Falling neutrophils

A case of severe congenital neutropenia leading to recurrent infections

Falling neutrophils

Severe congenital neutropenia is a chronic blood disorder due to an accumulation of granulocyte precursors in the bone marrow, resulting in recurrent fever and recurrent infections, including respiratory, skin and oropharyngeal infections, most often due to staphylococci and streptococci. Neutropenia is apparent soon after birth and can lead to osteoporosis or even leukaemia, affecting about 1 in a million worldwide. While the cause of severe congenital neutropenia is unknown for about one-third of the people with the disorder, mutations in different genes are known to be responsible for the rest; about 50% of the cases are due to mutations in the neutrophils elastase (ELANE)gene while 10% are due to mutations in the HS-1-associated protein X-1 (HAX1) gene. Mutations in other genes such as the Wiskott-Aldrich syndrome (WAS) gene, that encodes for the WAS protein (WASP), may also result in severe congenital neutropenia. Mutations in the ELANEgene cause misfolding in the 3D structure of the protein. This results in the accumulation of the neutrophil elastase protein within the neutrophils, eventually leading to the death of the neutrophils. HAX1 is a protein required for regulating apoptosis. Mutations in the HAX1 gene results in premature death of the neutrophils. These mutations are often isolated, sporadic cases. However, mutations in the ELANEgene are inherited in an autosomal dominant manner, while mutations in the HAX1gene are autosomal recessive.

Here is a case of three-year-old Shama (name changed), who presented to the ICU at Lilawati Hospital at Mumbai with fever, vomiting and rashes on the thighs and around the mouth. Dr. K. N. Shah, the consulting paediatrician, observed that the child had tachycardia and tachypnea with a palpable liver that was soft and non-tender, but no palpable spleen and lymph nodes. Laboratory tests revealed that her white blood counts, CRP, PCT and ESR were high. However, her neutrophil count was low, and the monocyte count was high. Previous history of the child showed that she had frequent hospitalizations in which all the reports showed low neutrophil counts. The patient was then referred to Dr. Swati Kanakia, the paediatric hemato-oncologist at Lilawati Hospital. She performed a bone marrow aspiration and biopsy to understand the cause of the neutropenia. Bone marrow biopsy showed a reactive marrow with a mild maturation arrest in myeloid series and mild  erythroid hyperplasia. This observation, along with the history of neutropenia, suggested a diagnosis of severe congenital neutropenia. Genetic analysis revealed the child to have a homozygous HAX1mutation. The family was also tested. Both parents were heterozygous for the mutation and one sibling tested heterozygous for the same mutation.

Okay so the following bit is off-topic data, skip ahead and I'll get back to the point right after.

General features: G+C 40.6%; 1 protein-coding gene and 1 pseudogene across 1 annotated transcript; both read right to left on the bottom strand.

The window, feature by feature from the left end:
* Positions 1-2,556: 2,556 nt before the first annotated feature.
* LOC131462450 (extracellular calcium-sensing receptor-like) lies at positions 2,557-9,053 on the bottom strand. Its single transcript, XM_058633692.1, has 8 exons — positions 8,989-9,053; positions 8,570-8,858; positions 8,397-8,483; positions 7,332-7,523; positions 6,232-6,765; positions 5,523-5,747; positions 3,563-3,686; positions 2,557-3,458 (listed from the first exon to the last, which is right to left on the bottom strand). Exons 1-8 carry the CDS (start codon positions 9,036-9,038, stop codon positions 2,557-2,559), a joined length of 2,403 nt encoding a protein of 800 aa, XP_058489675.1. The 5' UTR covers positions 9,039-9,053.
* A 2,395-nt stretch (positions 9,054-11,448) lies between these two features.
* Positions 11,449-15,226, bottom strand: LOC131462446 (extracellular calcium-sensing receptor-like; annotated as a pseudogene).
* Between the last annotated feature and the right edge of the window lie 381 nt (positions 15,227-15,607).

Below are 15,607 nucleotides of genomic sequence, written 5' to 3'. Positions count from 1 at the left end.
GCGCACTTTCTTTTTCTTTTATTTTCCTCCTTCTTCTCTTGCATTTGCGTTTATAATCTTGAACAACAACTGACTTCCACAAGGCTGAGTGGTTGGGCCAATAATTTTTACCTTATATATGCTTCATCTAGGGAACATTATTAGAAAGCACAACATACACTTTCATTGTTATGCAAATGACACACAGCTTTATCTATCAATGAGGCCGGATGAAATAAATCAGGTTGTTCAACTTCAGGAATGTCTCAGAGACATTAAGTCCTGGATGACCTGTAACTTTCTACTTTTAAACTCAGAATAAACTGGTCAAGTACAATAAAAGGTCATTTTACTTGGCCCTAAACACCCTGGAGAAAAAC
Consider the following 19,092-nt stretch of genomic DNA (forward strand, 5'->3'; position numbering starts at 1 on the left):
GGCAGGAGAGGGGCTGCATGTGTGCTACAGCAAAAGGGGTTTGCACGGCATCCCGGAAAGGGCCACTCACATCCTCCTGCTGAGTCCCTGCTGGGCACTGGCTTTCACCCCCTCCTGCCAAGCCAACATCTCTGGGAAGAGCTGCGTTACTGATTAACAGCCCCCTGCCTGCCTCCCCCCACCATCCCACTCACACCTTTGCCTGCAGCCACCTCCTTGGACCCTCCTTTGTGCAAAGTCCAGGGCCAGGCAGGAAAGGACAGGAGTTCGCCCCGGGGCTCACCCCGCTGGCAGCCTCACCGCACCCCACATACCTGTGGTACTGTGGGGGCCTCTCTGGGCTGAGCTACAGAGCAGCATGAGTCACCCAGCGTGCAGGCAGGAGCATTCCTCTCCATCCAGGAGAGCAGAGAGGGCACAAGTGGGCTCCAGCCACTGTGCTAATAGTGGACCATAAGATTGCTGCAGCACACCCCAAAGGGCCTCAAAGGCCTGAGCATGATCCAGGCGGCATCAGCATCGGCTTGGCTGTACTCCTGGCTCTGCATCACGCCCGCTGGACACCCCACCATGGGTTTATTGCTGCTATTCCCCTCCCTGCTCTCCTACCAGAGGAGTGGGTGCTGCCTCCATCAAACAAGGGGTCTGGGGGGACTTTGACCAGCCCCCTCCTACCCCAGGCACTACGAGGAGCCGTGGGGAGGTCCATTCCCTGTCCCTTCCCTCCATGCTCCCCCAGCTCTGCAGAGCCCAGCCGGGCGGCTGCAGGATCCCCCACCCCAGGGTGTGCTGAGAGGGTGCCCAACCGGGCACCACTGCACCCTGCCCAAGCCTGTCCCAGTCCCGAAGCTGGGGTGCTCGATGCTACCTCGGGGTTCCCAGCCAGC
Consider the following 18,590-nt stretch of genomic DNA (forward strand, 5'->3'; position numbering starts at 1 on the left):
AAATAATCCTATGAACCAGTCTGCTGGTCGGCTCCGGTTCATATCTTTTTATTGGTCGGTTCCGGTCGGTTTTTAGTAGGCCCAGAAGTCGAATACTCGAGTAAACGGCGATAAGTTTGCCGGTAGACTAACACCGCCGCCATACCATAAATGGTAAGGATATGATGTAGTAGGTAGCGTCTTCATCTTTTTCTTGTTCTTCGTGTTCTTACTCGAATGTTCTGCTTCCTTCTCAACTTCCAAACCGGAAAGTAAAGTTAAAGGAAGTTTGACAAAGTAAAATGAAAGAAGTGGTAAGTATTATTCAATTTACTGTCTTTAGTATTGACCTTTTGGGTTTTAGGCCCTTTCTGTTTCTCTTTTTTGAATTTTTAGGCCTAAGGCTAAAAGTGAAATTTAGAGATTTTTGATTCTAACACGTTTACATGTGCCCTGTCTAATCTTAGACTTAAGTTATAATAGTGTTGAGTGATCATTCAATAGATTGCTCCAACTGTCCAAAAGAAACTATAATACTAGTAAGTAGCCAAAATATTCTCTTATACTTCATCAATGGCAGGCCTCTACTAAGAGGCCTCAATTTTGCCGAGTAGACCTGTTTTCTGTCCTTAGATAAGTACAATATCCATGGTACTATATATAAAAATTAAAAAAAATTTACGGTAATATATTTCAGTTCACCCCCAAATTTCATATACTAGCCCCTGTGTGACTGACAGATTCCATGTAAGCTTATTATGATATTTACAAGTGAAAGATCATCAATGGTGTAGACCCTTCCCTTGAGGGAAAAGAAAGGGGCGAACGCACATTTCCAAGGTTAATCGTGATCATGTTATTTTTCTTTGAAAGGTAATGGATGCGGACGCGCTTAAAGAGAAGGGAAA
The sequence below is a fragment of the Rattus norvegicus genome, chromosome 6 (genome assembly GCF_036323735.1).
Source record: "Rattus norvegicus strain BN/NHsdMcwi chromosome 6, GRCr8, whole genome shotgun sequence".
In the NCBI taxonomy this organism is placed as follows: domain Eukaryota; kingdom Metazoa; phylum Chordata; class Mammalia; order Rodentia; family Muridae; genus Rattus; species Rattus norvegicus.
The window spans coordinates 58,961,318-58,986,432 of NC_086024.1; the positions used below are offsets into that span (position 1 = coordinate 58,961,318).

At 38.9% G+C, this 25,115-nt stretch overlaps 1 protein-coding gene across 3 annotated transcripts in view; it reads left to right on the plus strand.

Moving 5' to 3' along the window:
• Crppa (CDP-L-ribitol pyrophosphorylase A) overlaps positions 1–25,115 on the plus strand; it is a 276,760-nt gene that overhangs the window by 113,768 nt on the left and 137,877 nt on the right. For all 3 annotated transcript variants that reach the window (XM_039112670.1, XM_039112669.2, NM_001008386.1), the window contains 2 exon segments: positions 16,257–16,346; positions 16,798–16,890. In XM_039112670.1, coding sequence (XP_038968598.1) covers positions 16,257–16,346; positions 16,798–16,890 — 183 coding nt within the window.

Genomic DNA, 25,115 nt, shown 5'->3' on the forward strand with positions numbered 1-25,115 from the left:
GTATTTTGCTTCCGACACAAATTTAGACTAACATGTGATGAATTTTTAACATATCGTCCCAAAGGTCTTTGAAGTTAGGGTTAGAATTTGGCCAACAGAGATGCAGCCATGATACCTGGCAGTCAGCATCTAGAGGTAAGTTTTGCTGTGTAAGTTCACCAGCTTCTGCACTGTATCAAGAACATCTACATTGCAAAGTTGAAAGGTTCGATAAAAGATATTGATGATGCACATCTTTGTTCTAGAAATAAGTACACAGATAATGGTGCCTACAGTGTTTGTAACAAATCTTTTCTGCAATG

Severe congenital neutropenia is typically treated symptomatically with antibiotic treatment during each recurring infection and recombinant granulocyte colony stimulating factor (G-CSF) which can promote granulopoiesis and release neutrophil reservoirs from the bone marrow. Recombinant G-CSF treatment can increase the circulating neutrophil count by 10-12 folds.

In accordance with international guidelines, Shama was given antibiotics and G-CSF. She requires higher than normal doses of G-CSF (10 mcg/kg) to document a small rise in neutrophil counts. Shama did well with the treatment. However, she continues to suffer from fever and respiratory infections every 2-3 months. A G-CSF injection has to be given to her as treatment each time. A definitive treatment option for severe congenital neutropenia is bone marrow transplantation. In recent years, bone marrow transplants have become available in many bigger cities of India. The challenges are the availability of a matched donor, the cost of the procedure, and the availability of suitable expertise. Often siblings are suitable matched donors. While Shama’s brother also carries a copy of the mutation, it may be possible to use him as a donor. Shama’s parents are currently considering bone marrow transplantation, and one of the key deciding factors would be whether Shama’s brother could be a potential donor. This is the only known curative treatment for this potentially life-threatening disease.

Straight Talk

View More